- The L&D market (Learning and development) in 2019 is at $240 billion. This involves corporate training mainly. 59% of it has been spent on digital training.
- An engaged workspace has proven to be a great success for companies. As per research, teams at the workplace that are engaged show 21% higher profitability.
- Technology boosts the 70 20 10 models instead of denouncing it. Using technology and mobile learning, it can be made stronger than it already is.
All these points prove that in our age and time, technology should be put to use for training employees informally instead of depriving them of informal experiences.
How to Apply ’70 20 10 Model’?
Learning management systems should be put in place by employers and organizations. First, the employer should focus on learning technology and further use technology for informal learning and social learning. This is the only way to make learning experiences more robust and effective. Job experiences can be engraved in an employee by various methods and by providing them with performance support.
- Use technology for informal training
- Use mobile training and online training for 10% formal learning
- Show trust in community learning
- Make the office environment more friendly and interactive
- Increase the number of interactions between employees and between employees and leaders
- Create a feedback friendly system
- Use virtual reality and augmented reality for interactive experiences
- Ask employees about what they learned after each difficult work experience
- Have more open conversations and address difficult issues with ease
- Don’t hesitate from having tough conversations with employees
70-20-10 is not a scientific formula. It was a testimony of a few employees who believed they learned and developed as per this formula. However, in comparison to formal learning, this formula works efficiently for both employers and employees. It should be used as a guide.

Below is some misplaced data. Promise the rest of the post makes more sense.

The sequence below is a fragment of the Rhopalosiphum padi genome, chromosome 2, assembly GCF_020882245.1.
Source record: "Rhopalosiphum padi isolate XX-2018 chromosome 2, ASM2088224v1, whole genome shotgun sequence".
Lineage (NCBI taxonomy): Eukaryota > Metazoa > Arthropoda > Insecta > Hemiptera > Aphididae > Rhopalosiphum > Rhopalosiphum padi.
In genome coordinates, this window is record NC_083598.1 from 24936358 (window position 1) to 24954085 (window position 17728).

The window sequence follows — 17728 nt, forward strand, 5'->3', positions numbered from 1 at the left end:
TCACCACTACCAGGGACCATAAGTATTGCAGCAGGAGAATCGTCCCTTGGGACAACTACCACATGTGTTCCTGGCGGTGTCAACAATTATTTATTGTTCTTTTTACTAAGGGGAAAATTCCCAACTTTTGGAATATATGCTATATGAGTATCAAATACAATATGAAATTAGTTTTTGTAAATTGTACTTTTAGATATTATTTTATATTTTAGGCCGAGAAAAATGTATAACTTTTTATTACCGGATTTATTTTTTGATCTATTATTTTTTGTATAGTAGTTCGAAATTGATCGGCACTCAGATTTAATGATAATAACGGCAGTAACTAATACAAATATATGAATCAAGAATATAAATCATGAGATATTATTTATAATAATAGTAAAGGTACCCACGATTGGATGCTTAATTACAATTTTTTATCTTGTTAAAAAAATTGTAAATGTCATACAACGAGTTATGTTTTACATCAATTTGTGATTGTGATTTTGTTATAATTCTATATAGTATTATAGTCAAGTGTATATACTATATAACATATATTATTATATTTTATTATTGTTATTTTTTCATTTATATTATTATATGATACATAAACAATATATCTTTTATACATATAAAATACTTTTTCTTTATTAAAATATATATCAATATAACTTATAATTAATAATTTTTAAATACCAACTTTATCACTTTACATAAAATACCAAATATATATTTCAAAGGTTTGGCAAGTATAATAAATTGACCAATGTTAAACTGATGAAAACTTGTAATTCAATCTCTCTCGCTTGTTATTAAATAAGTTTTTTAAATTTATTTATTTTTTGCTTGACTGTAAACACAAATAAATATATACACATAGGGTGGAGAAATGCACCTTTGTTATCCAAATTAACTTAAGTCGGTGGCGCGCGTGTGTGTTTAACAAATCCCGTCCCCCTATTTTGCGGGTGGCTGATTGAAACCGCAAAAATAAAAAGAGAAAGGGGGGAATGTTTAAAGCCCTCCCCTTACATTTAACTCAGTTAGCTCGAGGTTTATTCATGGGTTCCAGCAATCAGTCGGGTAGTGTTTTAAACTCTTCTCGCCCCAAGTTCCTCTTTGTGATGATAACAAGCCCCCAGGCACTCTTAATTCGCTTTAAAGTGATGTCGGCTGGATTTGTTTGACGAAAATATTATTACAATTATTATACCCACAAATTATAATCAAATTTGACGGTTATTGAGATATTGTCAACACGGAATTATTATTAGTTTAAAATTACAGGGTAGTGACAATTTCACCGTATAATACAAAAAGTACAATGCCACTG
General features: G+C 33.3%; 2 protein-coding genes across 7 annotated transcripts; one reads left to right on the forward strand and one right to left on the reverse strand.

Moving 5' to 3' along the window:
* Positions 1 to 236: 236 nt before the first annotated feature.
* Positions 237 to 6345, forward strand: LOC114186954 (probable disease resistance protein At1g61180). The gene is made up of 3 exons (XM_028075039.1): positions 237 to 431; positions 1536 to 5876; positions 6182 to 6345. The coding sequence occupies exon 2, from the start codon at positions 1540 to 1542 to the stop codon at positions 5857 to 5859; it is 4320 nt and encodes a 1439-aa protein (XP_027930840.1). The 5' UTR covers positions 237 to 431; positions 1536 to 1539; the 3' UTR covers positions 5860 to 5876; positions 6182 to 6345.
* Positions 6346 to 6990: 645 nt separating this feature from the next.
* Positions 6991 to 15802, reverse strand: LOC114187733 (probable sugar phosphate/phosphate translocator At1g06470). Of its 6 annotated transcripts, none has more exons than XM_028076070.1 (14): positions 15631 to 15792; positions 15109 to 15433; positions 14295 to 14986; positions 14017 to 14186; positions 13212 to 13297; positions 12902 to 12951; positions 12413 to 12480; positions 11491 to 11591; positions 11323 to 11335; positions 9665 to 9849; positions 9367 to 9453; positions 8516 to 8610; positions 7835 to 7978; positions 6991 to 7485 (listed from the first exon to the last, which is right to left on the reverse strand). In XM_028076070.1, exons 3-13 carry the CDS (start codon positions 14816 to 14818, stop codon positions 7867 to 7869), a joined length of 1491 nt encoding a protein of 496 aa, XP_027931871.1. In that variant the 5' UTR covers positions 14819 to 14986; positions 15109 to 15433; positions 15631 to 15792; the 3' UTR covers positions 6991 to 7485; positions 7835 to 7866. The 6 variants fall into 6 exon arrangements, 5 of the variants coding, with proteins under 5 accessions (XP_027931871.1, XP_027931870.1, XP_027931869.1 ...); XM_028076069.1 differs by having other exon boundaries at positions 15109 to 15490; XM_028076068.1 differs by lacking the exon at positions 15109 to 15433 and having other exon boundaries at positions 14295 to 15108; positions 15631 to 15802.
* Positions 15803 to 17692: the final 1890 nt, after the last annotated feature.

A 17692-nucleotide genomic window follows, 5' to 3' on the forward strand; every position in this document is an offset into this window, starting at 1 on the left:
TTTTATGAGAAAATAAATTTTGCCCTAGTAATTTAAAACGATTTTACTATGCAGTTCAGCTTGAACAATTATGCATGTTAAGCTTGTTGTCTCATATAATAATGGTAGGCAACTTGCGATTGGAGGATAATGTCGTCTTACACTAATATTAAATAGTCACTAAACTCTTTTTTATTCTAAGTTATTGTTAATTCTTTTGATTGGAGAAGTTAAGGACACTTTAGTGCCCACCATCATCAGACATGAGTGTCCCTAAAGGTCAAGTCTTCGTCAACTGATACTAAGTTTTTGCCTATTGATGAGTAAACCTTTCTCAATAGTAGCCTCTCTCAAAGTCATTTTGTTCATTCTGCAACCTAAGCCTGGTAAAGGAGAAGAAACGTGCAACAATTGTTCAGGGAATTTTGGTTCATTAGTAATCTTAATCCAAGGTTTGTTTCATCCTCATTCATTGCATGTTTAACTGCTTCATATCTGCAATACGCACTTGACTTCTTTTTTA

Benefits and Advantages of ’70 20 10 Model’
- Makes the workplace more happy, productive and healthy
- Employees learn better and feel more satisfied
- Creates better leaders
- It is flexible and can be used differently by different companies
- Makes learning and development from efficient
- Focuses on performance management
- It is a 360 degree model for learning
Over the years a lot of money has been wasted on formal training. While there is absolutely no doubt about the importance of it, it is high time for the employers to realize that the basic 70-20-10 is creating better leaders. This model requires a lot of transformation and modifications but it also holds the power to change how employees think and feel. Improved productivity is another extremely important advantage of this model. What kind of employers doesn’t find productivity appealing?
Ankita calls herself a road-child because of her love for road trips and landscapes. A journalist turned digital nomad, she is either telling stories or looking outside the car window aimlessly. She has traveled most of India by road, and encourage other women to take such life-changing journeys. Ankita is also a mental health advocate and a survivor herself. She likes to tell her story through writing and photography, with the aim to change at least some lives.